Chabrol doesn't really care about whether or not Jeanne is
really of Polonski lineage, instead using it as a McGuffin to setup all the events that he
wants to deal with. This is a film about the duplicity of family -- not in nursery
switching but in the search for a satisfactory domestic life. Mika is not a hideous
person, but a highly sympathetic character. The dear way that Chabrol treats her in the
film's finale has more love and compassion than would meet many characters. In a way, it
is reminiscent of Anthony Minghella's pity for Tom Ripley at the close of The Talented
Mr. Ripley -- even when killing to find the picturesque life these characters want,
we cannot help but feel some understand for their plight. In many ways, we fear that our
own needs might be as fleeting and treacherous.
|I'm Going Home
BY: DAVID PERRY
Manoel de Oliveira, still prolific at 93, has worked on movies for nearly seventy years beginning with the silent short Working on the Duoro River. Looking at his career makes I'm Going Home, a semi-silent film in its own rite, seem ever more beguiling. It becomes hard to say that the film falls into his two self-proclaimed work periods: "the stage of the people" and "the stage of the bourgeoisie." Instead, the movie seems to come from "the stage of one's self."
The movie has French actor Michel Piccoli playing Gilbert Valence in a proxy for the director. In the film, Valence is an actor (like de Oliveira was in his early career) wondering where life is going. It is a tough film to sit through, not out of any violence or perversion, but for its destitution.
I'm Going Home opens with Gilbert Valence regally playing the aging monarch in Eugène Ionesco's Enter the King. It is a grand performance, filled with the love for the stage that can be seen in the works of everyone from George Sidney to Louis Malle. Even if de Oliveira extends this sequence a little too long (I did not time it, but it was well over 15 minutes of the film's 90), it gives an uncompromising view into the character.
Oddly enough, this is the only glance at the character's emotions in the film's first section. As soon as he leaves the stage, he runs out of the frame as the other actors spread the rumor that police have taken Valence to inform him of a car crash killing his wife, daughter, and son-in-law. De Oliveira cuts away with a title "Some time later" and the audience still has not seen into its protagonist 30 minutes into the film.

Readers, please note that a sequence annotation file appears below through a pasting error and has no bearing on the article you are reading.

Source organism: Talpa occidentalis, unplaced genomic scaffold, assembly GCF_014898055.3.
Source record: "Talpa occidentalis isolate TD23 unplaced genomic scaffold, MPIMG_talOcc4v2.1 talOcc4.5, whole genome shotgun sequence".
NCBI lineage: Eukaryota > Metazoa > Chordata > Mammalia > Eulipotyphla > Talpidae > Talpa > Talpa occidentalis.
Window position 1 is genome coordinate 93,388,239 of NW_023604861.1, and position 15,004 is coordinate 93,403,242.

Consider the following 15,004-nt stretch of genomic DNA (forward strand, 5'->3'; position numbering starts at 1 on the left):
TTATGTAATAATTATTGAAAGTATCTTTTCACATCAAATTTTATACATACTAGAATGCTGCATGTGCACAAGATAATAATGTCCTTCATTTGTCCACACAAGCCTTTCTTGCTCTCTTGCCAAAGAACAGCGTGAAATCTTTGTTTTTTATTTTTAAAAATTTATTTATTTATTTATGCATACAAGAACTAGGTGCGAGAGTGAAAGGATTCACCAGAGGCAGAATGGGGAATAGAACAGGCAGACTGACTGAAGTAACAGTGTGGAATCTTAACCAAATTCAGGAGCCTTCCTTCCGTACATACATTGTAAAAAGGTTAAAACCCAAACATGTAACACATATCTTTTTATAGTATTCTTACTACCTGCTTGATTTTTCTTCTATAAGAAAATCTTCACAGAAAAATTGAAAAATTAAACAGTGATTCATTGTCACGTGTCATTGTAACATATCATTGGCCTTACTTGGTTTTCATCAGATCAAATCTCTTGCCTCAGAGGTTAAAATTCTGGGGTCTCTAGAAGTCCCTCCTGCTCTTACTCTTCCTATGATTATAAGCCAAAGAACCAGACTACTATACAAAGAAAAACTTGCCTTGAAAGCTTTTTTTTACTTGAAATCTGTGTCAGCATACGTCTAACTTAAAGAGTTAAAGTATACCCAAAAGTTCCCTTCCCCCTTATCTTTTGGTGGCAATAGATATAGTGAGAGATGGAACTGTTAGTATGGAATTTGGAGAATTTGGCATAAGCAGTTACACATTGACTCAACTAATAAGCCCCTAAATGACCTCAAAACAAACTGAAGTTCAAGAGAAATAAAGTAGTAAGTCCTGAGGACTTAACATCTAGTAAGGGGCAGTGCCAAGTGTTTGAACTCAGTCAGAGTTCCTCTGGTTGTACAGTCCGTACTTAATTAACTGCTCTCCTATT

If the first third is without a chance to really understand the character, the second and third section (both dominated by a meta-fictional performance) are spotlights for the insides of Gilbert Valence. He is reintroduced desolate and lonely -- the light streams down from a beautiful day as Valence sits in the darkness of his bedroom. His grandson is the only person left in his life and certainly serves as the only reason he has gotten any joy in his life since the accident.
Valence is able to play with a little metaphorical purchasing while de Oliveira portrays him as if the director is window shopping. The actor finds a pair of shoes that seem to confirm to himself the need to always fill the shoes of the roles given to him; the director plays all the events in the divided intimacy of a storefront view through glass windows.
The third section sees the last ditch efforts of a dying star: after another grand performance as Prospero in Shakespeare's The Tempest, he becomes dislocated from the handful of roles that are open to an actor at his age. When his agent gets him the role of Buck Mulligan in a film adaptation of James Joyce's Ulysses, Valence begins to feel that he has no choice. Regardless of the short time to learn the lines (a couple days) and the fact that the movie is in English (Valence is a Frenchman), the agent and the film's director (Malkovich) feel that this is the only route Valence can go. He feebly accepts.
Manoel de Oliveira seems to see this as the fearful feature
to an art house director. The Ulysses production is destined to failure and it
only serves as a strike to a feeble Gilbert Valence (wearing a wig and fake mustache to
look younger). If the life and career he has made is easily compromised by his inability
to change on a whim, how masterful an actor is he? It is a sad quandary and one that
leaves the movie at a sorely depressing note. The virility of this man was so strong when
he was on the stage; now, reclining in his upstairs bedroom, he seems all too ready to die.
House of Mirth
BY: DAVID PERRY